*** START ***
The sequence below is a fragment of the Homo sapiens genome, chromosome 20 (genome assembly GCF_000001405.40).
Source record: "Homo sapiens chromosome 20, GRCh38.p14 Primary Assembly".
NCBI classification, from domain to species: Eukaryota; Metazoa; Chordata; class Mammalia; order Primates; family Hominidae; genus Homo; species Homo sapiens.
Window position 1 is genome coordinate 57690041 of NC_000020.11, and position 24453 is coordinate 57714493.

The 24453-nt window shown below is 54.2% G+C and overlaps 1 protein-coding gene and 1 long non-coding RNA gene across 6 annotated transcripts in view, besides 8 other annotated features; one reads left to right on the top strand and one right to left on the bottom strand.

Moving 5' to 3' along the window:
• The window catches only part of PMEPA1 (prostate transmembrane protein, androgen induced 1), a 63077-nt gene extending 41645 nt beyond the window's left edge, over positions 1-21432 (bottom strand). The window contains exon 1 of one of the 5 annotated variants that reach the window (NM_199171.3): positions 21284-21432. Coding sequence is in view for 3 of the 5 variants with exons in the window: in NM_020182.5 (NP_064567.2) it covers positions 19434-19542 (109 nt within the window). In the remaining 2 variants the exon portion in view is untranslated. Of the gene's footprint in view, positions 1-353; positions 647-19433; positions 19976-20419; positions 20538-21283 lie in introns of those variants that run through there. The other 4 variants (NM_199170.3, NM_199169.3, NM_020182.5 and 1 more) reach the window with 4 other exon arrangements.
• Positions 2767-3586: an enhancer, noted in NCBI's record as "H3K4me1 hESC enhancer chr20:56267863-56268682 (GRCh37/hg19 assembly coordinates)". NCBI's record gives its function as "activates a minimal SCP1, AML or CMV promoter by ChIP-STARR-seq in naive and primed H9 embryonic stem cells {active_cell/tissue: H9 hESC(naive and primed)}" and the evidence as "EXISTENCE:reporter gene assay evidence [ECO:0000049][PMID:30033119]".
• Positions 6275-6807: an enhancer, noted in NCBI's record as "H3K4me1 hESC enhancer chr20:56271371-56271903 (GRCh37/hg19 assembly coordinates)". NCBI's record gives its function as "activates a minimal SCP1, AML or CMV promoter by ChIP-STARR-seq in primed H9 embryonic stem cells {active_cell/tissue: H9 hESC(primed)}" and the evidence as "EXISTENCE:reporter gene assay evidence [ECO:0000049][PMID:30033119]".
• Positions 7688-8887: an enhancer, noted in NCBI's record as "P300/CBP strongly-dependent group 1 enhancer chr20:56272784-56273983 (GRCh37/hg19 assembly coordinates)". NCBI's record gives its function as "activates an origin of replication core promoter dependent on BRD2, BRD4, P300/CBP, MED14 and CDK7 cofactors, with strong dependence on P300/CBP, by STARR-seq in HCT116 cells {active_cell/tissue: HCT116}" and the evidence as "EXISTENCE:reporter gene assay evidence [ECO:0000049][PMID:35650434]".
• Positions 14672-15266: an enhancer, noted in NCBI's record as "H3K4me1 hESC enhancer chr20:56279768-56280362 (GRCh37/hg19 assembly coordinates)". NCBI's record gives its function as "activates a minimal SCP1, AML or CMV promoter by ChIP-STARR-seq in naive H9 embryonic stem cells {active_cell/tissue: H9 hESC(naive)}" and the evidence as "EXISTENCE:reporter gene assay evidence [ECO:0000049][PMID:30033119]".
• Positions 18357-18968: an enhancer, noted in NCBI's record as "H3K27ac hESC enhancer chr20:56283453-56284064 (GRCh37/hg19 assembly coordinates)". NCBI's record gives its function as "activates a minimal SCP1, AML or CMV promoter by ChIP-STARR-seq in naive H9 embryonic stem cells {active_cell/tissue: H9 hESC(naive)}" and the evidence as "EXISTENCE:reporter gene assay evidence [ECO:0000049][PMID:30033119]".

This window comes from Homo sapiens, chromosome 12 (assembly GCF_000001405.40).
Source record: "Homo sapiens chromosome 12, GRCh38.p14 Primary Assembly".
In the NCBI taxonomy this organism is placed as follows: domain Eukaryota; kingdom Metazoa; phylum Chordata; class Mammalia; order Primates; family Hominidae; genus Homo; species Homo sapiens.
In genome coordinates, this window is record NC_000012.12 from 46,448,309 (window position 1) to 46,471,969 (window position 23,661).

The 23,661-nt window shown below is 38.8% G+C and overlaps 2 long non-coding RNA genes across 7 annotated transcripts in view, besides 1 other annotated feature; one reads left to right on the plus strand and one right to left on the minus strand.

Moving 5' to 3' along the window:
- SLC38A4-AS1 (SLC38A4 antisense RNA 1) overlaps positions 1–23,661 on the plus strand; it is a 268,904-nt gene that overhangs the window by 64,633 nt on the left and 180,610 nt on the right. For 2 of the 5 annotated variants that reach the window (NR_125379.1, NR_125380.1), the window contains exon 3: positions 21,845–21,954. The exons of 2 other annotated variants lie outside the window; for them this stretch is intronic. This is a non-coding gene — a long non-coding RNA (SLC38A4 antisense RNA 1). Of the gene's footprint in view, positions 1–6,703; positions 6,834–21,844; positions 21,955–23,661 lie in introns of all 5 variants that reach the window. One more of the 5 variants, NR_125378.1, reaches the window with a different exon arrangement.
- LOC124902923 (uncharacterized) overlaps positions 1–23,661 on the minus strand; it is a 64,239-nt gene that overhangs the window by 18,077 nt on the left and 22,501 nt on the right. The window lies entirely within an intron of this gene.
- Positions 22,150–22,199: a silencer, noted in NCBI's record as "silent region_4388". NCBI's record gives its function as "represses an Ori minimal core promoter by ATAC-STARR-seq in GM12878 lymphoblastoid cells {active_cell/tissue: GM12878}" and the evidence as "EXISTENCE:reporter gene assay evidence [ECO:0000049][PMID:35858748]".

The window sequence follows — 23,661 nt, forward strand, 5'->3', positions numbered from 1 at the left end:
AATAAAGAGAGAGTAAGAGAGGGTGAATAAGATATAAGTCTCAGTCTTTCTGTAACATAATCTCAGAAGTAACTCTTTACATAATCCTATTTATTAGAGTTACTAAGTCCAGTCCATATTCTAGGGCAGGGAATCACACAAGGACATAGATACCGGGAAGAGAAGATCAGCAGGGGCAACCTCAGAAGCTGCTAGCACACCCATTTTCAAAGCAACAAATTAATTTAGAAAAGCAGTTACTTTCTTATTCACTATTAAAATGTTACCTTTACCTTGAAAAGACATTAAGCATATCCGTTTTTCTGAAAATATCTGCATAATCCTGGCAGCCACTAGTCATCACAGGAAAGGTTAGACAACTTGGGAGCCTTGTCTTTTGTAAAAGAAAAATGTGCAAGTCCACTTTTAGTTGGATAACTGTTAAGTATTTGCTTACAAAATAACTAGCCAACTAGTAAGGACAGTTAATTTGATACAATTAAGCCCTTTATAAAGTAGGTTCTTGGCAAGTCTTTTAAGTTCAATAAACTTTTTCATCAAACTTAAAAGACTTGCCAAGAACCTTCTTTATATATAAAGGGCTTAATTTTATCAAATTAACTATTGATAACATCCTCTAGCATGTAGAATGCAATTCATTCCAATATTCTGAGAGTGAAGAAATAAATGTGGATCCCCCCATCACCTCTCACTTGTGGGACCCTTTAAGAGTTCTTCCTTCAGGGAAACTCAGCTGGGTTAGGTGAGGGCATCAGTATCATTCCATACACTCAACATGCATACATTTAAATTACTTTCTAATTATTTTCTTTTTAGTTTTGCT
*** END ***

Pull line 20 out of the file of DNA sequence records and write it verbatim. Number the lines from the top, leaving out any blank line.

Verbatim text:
- LOC124902923 (uncharacterized) overlaps positions 1–23,661 on the minus strand; it is a 64,239-nt gene that overhangs the window by 18,077 nt on the left and 22,501 nt on the right. The window lies entirely within an intron of this gene.